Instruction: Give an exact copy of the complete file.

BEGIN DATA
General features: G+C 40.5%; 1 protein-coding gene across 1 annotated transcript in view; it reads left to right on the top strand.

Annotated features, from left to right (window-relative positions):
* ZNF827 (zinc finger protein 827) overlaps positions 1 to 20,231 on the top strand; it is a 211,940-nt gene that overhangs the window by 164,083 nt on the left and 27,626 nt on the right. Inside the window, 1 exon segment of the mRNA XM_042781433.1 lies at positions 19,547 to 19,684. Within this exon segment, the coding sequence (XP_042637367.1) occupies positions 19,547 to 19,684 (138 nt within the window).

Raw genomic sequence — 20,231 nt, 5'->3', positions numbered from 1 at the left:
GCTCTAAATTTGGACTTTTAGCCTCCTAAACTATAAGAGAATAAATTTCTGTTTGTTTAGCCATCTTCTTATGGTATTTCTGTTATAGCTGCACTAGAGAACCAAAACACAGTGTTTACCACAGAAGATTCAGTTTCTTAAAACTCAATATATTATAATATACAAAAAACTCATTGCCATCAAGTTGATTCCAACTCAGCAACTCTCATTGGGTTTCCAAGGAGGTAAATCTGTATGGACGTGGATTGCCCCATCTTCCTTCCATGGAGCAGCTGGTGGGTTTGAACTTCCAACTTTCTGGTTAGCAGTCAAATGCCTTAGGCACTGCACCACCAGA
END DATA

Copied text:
General features: G+C 40.5%; 1 protein-coding gene across 1 annotated transcript in view; it reads left to right on the top strand.

Annotated features, from left to right (window-relative positions):
* ZNF827 (zinc finger protein 827) overlaps positions 1 to 20,231 on the top strand; it is a 211,940-nt gene that overhangs the window by 164,083 nt on the left and 27,626 nt on the right. Inside the window, 1 exon segment of the mRNA XM_042781433.1 lies at positions 19,547 to 19,684. Within this exon segment, the coding sequence (XP_042637367.1) occupies positions 19,547 to 19,684 (138 nt within the window).

Raw genomic sequence — 20,231 nt, 5'->3', positions numbered from 1 at the left:
GCTCTAAATTTGGACTTTTAGCCTCCTAAACTATAAGAGAATAAATTTCTGTTTGTTTAGCCATCTTCTTATGGTATTTCTGTTATAGCTGCACTAGAGAACCAAAACACAGTGTTTACCACAGAAGATTCAGTTTCTTAAAACTCAATATATTATAATATACAAAAAACTCATTGCCATCAAGTTGATTCCAACTCAGCAACTCTCATTGGGTTTCCAAGGAGGTAAATCTGTATGGACGTGGATTGCCCCATCTTCCTTCCATGGAGCAGCTGGTGGGTTTGAACTTCCAACTTTCTGGTTAGCAGTCAAATGCCTTAGGCACTGCACCACCAGA